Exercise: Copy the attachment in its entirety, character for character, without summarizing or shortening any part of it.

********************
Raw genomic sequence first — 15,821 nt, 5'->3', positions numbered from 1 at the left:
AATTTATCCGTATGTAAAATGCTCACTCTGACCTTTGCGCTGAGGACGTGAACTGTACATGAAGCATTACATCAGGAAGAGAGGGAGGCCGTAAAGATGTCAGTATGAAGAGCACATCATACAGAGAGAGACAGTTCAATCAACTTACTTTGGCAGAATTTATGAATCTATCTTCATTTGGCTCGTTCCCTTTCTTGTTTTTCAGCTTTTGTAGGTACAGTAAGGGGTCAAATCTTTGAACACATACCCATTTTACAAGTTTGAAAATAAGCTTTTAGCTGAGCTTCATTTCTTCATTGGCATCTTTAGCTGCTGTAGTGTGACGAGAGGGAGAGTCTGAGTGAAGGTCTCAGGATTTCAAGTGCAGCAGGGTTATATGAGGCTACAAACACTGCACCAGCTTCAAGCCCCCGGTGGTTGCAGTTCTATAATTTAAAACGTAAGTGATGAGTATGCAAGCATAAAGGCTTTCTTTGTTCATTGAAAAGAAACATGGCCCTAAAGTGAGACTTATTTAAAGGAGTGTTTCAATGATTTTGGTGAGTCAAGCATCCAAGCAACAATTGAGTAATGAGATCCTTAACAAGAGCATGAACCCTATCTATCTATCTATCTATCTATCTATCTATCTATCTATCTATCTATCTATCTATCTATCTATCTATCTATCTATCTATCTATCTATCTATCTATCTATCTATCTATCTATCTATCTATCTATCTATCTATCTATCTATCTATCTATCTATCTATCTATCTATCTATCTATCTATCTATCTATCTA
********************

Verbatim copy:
Raw genomic sequence first — 15,821 nt, 5'->3', positions numbered from 1 at the left:
AATTTATCCGTATGTAAAATGCTCACTCTGACCTTTGCGCTGAGGACGTGAACTGTACATGAAGCATTACATCAGGAAGAGAGGGAGGCCGTAAAGATGTCAGTATGAAGAGCACATCATACAGAGAGAGACAGTTCAATCAACTTACTTTGGCAGAATTTATGAATCTATCTTCATTTGGCTCGTTCCCTTTCTTGTTTTTCAGCTTTTGTAGGTACAGTAAGGGGTCAAATCTTTGAACACATACCCATTTTACAAGTTTGAAAATAAGCTTTTAGCTGAGCTTCATTTCTTCATTGGCATCTTTAGCTGCTGTAGTGTGACGAGAGGGAGAGTCTGAGTGAAGGTCTCAGGATTTCAAGTGCAGCAGGGTTATATGAGGCTACAAACACTGCACCAGCTTCAAGCCCCCGGTGGTTGCAGTTCTATAATTTAAAACGTAAGTGATGAGTATGCAAGCATAAAGGCTTTCTTTGTTCATTGAAAAGAAACATGGCCCTAAAGTGAGACTTATTTAAAGGAGTGTTTCAATGATTTTGGTGAGTCAAGCATCCAAGCAACAATTGAGTAATGAGATCCTTAACAAGAGCATGAACCCTATCTATCTATCTATCTATCTATCTATCTATCTATCTATCTATCTATCTATCTATCTATCTATCTATCTATCTATCTATCTATCTATCTATCTATCTATCTATCTATCTATCTATCTATCTATCTATCTATCTATCTATCTATCTATCTATCTATCTATCTATCTATCTATCTATCTATCTATCTA